‘Trump of the Tropics’ fawns over US president, decries ‘fake news’
When talk emerged last autumn of a “Trump of the Tropics” running for president in Brazil, the actual US President Donald Trump took keen interest.
On Tuesday, the man who adopted Trump’s combative persona — in person and on Twitter — brought his fawning to the White House, where he decried “fake news” and predicted Trump’s re-election during his first official visit overseas.
Brazilian President Jair Bolsonaro sat for chummy bilateral talks with Trump that illustrated what White House officials hope is a budding partnership between the Western hemisphere’s two largest economies.
For now, it’s a camaraderie based more in shared tactics, populist (and, in Bolsonaro’s case, misogynistic and homophobic) rhetoric and flattery than any particular issue, though Trump said trade, security issues and the ongoing crisis in Venezuela were on the agenda for talks.
“I think there was a lot of hostility with other presidents,” Trump said in the Oval Office as the visit kicked off. “There’s zero hostility with me.”
There certainly wasn’t any hostility later in a sun-dappled Rose Garden, where the two men went to lengths to demonstrate their budding partnership during a joint news conference.
“It was an incredible feat,” Trump said of Bolsonaro’s election victory in October. “The end result was something the whole world was talking about.”
His counterpart reciprocated by predicting Trump’s re-election next year — Trump responded with a smile and a wave of feigned modesty — and by underscoring his commitment to conservative values.
Brazil and the US, Bolsonaro said, share a “respect to traditional and family lifestyles, respect to God, our creator, against the gender ideology of the politically correct attitudes and fake news.”
Trump later said he was “proud” to hear Bolsonaro adopt his hostile stance toward the news media.
Entering talks, Brazil hoped to see itself elevated to “major non-NATO ally” status by the Trump administration, a major step that would help it purchase military equipment.
Trump affirmed that was in order during the afternoon news conference — and even said the country could eventually join NATO itself, though it is not situated in the North Atlantic region.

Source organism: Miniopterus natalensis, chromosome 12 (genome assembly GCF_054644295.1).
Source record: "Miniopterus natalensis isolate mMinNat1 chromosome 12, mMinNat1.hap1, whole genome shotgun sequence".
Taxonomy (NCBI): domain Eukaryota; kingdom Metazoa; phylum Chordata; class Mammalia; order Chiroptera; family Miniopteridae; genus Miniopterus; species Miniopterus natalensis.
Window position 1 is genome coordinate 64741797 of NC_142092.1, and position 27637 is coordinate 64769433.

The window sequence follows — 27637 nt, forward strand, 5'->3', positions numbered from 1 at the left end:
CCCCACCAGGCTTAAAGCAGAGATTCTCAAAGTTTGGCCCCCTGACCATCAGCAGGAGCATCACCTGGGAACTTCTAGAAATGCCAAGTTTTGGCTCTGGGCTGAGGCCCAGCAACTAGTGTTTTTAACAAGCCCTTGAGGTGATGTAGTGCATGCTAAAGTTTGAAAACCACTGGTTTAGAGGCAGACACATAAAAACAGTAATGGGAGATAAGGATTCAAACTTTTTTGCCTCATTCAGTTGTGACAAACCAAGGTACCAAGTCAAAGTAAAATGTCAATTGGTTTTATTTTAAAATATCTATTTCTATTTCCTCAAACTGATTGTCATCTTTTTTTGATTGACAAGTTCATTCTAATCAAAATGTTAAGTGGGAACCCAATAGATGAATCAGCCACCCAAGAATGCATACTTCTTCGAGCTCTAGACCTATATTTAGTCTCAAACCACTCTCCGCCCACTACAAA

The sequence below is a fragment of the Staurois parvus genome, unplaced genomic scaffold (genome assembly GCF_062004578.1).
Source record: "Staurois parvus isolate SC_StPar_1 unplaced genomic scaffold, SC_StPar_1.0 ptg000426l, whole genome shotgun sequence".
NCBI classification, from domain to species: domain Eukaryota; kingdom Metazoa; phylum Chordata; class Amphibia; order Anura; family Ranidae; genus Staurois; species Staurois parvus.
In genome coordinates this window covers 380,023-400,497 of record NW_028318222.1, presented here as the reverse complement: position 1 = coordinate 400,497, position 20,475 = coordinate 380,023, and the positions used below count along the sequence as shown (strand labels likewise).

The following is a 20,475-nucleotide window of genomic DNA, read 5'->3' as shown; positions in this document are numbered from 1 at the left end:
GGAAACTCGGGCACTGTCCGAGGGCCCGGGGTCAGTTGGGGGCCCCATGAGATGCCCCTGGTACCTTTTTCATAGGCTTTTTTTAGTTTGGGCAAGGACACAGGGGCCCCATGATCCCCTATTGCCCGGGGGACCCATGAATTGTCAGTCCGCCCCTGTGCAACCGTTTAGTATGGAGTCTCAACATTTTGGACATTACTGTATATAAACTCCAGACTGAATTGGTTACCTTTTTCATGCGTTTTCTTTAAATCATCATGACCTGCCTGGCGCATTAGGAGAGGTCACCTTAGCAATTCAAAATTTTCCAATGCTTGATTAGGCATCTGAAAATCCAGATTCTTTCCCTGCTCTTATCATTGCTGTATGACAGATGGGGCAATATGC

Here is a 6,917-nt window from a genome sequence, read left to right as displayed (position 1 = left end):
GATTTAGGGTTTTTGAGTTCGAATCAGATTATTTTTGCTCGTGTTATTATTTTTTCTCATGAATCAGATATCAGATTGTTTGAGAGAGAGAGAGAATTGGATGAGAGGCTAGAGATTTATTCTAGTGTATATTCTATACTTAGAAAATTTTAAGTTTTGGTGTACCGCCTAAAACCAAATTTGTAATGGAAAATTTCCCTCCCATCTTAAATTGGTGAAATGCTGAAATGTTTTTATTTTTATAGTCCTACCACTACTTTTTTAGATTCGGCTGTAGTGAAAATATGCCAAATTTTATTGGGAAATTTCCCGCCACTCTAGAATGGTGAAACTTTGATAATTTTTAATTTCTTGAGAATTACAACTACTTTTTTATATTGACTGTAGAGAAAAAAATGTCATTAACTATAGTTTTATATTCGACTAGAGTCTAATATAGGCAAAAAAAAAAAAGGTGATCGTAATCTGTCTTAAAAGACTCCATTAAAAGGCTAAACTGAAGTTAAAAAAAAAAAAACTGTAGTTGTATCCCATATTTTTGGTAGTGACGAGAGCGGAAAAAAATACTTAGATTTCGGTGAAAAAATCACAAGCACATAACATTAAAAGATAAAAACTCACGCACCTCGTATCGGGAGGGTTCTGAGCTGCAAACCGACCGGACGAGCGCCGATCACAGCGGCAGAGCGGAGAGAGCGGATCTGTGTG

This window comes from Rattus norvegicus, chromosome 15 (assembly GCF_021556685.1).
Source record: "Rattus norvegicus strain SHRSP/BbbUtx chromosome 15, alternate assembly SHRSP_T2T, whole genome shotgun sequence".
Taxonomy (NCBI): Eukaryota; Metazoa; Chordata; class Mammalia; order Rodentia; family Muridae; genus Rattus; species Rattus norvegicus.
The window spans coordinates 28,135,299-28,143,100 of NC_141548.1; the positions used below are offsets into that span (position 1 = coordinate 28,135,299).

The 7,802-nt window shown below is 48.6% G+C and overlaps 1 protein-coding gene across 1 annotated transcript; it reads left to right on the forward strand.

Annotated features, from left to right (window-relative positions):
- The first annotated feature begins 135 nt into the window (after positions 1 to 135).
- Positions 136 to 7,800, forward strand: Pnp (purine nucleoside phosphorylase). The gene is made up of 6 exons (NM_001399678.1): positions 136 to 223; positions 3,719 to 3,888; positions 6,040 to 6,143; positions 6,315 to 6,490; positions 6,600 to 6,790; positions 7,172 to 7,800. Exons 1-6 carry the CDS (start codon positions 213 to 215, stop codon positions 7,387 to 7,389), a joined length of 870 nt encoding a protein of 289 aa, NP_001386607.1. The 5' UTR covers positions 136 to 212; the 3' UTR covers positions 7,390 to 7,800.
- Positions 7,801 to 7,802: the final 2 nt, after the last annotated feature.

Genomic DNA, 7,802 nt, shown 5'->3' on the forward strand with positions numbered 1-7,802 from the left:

“We have to talk to a lot of people, but maybe a NATO ally,” Trump speculated.
Though important bilateral issues were discussed, including the devolving situation in Venezuela, the most closely watched dynamic of Tuesday’s visit was the interpersonal relationship of the two men, who have spoken on the phone but had not yet met in person. Trump phoned Bolsonaro within hours of him being declared the winner of October’s election, during which he espoused loud pro-America — and pro-Trump — views.
That’s something of a rarity in Latin America or most other places, and Trump took notice, according to the senior administration official who briefed reporters ahead of the visit.
“Somebody said it reminded them a little bit of our campaign,” he said of Bolsonaro’s effort, “which I’m honored by.”
In a world of perceived foes, Trump has often looked to leaders who mimic his own brashness and disregard for political norms as allies. At times that has meant cultivating close ties to strongmen or dictators. At others it means closely aligning with newly elected leaders, such as President Emmanuel Macron of France (though Trump’s onetime friendly relationship with Macron has since soured).
Bolsonaro, whose nickname Trump happily relayed to friends and aides, appears to fit both bills.
“Up here, maybe we’ll call President Trump the Bolsonaro of North America,” national security adviser John Bolton told Brazil’s Globo television ahead of the visit.
The conviviality was cemented when the men exchanged soccer jerseys from their country’s respective national teams.
“I still remember Pelé and others,” Trump mused, referencing the retired player hailed as one of the greatest ever to play the sport.
The two men have also both taken advice from Steve Bannon, the former White House senior adviser who broke with Trump after leaving the White House in 2017. Bannon had dinner with Bolsonaro in Washington this week as part of a larger embassy event. Trump has not repaired his relationship with Bannon after a bitter split, people familiar with the two men say.
His trip to Washington was Bolsonaro’s first overseas bilateral visit, an honor White House officials say illustrates the new president’s commitment to fostering US ties. That’s a change from the past.
“Even the friendliest of Brazilian governments was never that friendly,” one administration official said.
The two were slated to work toward creating a “north-south axis” between the US and Brazil on economic issues as the two largest economies in the western hemisphere, the official said. That also includes steps that would allow US commercial space launches from a site in Brazil and increased trade between the two countries.
The US also hopes to rely on Brazil’s still-existent relationship with the Venezuelan military to apply pressure on leader Nicolas Maduro to relinquish power.
“I know exactly what I want to happen in Venezuela,” Trump told reporters in the Oval Office on Tuesday. “All options are on the table. It’s a shame what’s happening in Venezuela, the death and the destruction and the hunger.”